Why is Teresa May getting all this hate and why does the uk wanna leave the EU so badly?


Why is Teresa May getting all this hate and why does the uk wanna leave the EU so badly?


5 Answers

Anonymous 0 Comments

From my understanding she has just dropped the ball alot since this all started. And to keep it real short UK hates immigrants is why I think it sparked originally

Anonymous 0 Comments

I’ll copy and paste some reasons some Brits want to leave the EU below, as to the former question: Britain is split between remainers and leavers, remainers dislike her for trying to leave the EU, leavers for failing. The deal she negotiated was poor, and when it failed to get through parliament she neither called a second referendum (to try to remain) nor left without a deal. Instead she just waited a bit, and then called another parliamentary vote, and another, and another. When the deadline to leave came around, she asked for an extention, and then another… Eventually she was forced to leave, having achieved nothing and satisfied no one.

As to why leave: Firstly it should be noted that the reason the government are trying to leave is because it was voted for, and this not leaving would damage faith in UK democracy and see the governing party destroyed at the next election.

The reason people voted leaave though: “There are a lot of different motivations, and not all supporters of leaving hold all of them. I’ll list a few below.

Freedom of Movement: Predominantly a British issue, the EU mandates that every citizen of the EU has the right to live, work, study etc in other countries of the EU. This has caused some issues, in the UK a number of people are unhappy with the level of migration from Eastern Europe to the UK. Thus they want to leave the EU.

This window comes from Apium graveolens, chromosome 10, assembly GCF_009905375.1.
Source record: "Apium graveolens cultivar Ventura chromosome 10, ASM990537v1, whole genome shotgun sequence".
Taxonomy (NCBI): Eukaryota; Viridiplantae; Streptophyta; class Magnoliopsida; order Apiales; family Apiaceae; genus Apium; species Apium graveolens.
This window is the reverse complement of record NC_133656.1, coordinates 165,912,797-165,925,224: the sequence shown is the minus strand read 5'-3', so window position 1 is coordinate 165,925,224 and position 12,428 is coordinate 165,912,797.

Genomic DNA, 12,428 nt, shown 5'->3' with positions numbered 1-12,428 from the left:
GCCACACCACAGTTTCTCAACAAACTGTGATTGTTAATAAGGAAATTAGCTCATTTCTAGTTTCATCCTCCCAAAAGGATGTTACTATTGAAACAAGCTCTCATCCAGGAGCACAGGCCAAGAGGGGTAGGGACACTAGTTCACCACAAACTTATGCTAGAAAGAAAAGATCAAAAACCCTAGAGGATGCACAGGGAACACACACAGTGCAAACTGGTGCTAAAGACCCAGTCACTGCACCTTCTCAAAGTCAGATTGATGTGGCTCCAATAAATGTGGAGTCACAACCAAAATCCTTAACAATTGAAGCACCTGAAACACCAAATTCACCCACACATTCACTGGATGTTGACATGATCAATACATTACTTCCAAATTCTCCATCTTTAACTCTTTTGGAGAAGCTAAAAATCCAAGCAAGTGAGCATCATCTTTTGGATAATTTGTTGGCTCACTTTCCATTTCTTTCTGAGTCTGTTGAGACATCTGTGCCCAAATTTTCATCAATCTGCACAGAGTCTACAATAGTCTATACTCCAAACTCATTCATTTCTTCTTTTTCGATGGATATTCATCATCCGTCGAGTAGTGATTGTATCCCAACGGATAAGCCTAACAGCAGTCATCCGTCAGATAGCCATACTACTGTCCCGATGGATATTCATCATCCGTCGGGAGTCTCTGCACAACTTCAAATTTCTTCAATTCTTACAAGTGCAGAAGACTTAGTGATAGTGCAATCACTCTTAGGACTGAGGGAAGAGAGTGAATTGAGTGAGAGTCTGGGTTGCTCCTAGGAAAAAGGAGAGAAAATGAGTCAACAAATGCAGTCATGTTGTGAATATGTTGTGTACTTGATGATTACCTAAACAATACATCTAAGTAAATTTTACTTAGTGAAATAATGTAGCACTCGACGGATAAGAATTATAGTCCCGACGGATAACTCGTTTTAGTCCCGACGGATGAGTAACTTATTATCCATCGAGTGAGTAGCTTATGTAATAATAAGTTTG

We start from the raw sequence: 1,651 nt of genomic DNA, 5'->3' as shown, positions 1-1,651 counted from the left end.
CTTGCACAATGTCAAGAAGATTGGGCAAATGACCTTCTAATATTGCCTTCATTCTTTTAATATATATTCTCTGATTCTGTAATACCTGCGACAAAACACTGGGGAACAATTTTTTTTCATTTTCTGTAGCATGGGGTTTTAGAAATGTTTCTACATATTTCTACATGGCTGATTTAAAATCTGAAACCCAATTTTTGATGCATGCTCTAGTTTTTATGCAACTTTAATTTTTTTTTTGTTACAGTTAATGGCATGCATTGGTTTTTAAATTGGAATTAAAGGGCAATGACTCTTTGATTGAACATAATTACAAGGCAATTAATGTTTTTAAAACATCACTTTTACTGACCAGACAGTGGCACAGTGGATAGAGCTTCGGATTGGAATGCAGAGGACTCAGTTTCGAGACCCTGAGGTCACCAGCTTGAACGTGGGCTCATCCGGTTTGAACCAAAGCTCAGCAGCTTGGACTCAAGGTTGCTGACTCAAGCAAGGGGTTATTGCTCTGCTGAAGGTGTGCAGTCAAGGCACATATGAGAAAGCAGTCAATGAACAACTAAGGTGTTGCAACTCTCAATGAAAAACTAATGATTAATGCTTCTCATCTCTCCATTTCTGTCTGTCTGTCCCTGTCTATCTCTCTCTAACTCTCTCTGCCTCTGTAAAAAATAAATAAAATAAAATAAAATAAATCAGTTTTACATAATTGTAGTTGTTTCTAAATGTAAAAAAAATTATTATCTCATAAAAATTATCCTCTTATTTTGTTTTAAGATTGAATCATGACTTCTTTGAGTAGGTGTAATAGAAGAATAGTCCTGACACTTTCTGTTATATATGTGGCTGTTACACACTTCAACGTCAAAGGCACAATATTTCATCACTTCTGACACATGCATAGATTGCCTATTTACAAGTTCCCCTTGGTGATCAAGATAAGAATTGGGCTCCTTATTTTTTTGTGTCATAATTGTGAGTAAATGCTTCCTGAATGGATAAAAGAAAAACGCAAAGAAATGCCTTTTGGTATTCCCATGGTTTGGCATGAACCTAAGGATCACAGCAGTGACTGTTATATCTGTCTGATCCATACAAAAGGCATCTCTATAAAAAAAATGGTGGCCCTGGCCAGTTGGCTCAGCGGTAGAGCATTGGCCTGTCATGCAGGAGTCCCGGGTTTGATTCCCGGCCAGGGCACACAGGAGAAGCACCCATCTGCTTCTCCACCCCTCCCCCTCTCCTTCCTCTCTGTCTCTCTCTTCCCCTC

Soverignity: One primary EU goal is “ever closer union” – essentially its slow transformation into a federal country like the US. Some people don’t feel European, and thus don’t want to be part of this federal Europe, and feel leaving is the only way to stop it. For example, they might want “their own government” to decide on regulations – because they do not feel like the EU is “their own”.

Democracy: The EU has some issues with democracy. Its executive is not directly elected and a lot of power is held by various unelected officals through its institutions. A lot of power is also organised through countries within Europe, so rather than power being held by its citizens it is held by the German Chancellor or the British PM etc. Some don’t feel that the EU is sufficently democractic, and don’t think it can be reformed to be democratic, and so want to leave. Arguments on the nature of power are difficult to ELI5, since they are heavily linked to both how the EU is organised, how it actually works (i.e. including backroom deals and so on) and more philosphical arguments about democracy.

The Euro: This does not apply to the UK, except through the paranioa they might be forced to join. However it is a motivator for some continental views. Simply put, the Euro is not very stable. It links together economies that are very different, without strong safeguards. During the 2008 recession this had a devastating effect, causing a massive recession in poorer countries like Greece, and dropping much of the rest of Europe into a recession in 2010. Under the Euro southern Europe has struggled to grow, with a number of countries having not grown much since they joined. Whether this is the Euro’s fault, if it can or will be fixed, and so on, are still debated. However for those who think the Euro is a problem, there is no legal way out, so leaving seems the only solution for some.